- You can’t tell who’s rich in Silicon Valley: They might be wearing a hoodie. Some might be wearing suits. Paul Graham talks about what cities whisper. New York says you should be rich. Silicon Valley says you should be powerful.
- You don’t have to travel anymore to make your riches: If you press the keys on your laptop in the right order over time, you can make millions on the internet. Or at least make a living.
- But it still might be worth traveling to another city: Environment design is powerful for shaping your own behavior. The biggest part of your environment? Probably the people you’re around. Yes the whole “you’re the average of the 5 people you spend the most time with”.
- What you look like has some effect on how you feel: And it certainly affects how other people perceive you. What you wear is not necessarily who you are. But it’s a part of it. If you’re completely unaffected by your own appearance, more power to you—it’s probably a good mindset to have. For the rest of us, look good feel good. (I’d guess Steve Jobs felt like his turtleneck looked pretty good.)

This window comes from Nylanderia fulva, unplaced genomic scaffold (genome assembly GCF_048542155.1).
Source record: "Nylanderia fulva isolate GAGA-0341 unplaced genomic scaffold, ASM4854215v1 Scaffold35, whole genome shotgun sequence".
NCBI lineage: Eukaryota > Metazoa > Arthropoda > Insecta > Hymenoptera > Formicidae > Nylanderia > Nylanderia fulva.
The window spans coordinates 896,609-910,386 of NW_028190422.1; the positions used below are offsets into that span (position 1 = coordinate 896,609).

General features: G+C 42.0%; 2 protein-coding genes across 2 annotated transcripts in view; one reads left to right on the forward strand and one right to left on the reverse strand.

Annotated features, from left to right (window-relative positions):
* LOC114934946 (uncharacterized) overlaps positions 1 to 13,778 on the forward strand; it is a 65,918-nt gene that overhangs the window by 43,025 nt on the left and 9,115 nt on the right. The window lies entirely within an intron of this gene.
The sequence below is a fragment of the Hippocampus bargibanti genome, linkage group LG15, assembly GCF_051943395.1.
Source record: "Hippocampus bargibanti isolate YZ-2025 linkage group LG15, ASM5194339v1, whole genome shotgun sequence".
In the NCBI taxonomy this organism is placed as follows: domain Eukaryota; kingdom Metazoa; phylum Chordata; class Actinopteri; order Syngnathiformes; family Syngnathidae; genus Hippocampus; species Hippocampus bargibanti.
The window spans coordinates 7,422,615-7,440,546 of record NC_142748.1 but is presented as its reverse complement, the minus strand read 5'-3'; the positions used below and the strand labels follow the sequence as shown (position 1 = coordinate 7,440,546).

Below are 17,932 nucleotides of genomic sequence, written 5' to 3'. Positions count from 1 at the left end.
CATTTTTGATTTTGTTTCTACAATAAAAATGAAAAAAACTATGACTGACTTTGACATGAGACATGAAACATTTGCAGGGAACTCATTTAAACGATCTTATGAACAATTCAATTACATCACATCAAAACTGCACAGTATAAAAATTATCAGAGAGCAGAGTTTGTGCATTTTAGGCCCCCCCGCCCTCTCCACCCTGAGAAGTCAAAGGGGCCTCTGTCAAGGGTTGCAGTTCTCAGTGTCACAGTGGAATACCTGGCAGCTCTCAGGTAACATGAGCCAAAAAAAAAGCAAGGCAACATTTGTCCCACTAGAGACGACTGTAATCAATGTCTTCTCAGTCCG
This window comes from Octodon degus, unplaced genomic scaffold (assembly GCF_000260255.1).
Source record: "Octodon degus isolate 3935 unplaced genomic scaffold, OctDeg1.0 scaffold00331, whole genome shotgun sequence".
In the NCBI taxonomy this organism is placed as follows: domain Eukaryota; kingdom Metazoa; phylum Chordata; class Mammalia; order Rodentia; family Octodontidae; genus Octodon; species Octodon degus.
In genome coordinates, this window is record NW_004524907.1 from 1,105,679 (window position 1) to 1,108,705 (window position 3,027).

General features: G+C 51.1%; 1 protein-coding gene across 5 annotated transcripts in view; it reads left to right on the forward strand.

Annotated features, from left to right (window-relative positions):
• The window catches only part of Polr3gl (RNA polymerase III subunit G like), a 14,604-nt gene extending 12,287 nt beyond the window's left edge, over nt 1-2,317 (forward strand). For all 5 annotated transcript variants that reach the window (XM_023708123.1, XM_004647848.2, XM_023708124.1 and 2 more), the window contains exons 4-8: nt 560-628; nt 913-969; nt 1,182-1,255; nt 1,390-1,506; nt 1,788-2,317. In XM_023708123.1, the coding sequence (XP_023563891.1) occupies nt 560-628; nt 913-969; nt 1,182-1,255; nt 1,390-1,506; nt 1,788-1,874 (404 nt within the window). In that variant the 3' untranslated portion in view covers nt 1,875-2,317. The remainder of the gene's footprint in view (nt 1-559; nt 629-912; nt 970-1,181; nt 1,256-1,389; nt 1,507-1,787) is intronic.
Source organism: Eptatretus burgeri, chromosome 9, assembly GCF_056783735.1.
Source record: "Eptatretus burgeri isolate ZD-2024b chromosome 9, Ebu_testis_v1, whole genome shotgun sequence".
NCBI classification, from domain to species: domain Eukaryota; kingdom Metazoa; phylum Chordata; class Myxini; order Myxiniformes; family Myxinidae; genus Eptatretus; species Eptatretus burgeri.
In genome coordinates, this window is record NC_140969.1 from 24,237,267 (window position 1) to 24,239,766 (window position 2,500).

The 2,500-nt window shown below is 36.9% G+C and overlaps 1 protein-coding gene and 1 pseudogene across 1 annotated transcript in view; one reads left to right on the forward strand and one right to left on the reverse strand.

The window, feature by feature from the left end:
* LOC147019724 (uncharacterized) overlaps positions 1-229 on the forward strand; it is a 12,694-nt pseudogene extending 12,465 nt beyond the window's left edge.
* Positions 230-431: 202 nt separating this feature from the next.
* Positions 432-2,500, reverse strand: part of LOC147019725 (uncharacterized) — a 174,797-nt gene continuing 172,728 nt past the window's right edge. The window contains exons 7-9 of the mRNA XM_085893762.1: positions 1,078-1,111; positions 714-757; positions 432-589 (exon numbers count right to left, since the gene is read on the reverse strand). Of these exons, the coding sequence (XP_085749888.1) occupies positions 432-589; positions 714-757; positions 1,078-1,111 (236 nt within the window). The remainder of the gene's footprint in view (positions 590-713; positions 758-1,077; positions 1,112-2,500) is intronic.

“You must start from first principles. Every ecosystem has a default culture. (In Silicon Valley, our baked-in cultural elements range from casual dress to employee owners to long hours.) Don’t just blindly adopt it. You may be adopting an organizing principle you don’t understand. For example, Intel created a casual-dress standard to promote meritocracy.” — Ben Horowitz, What You Do Is Who You Are: How to Create Your Business Culture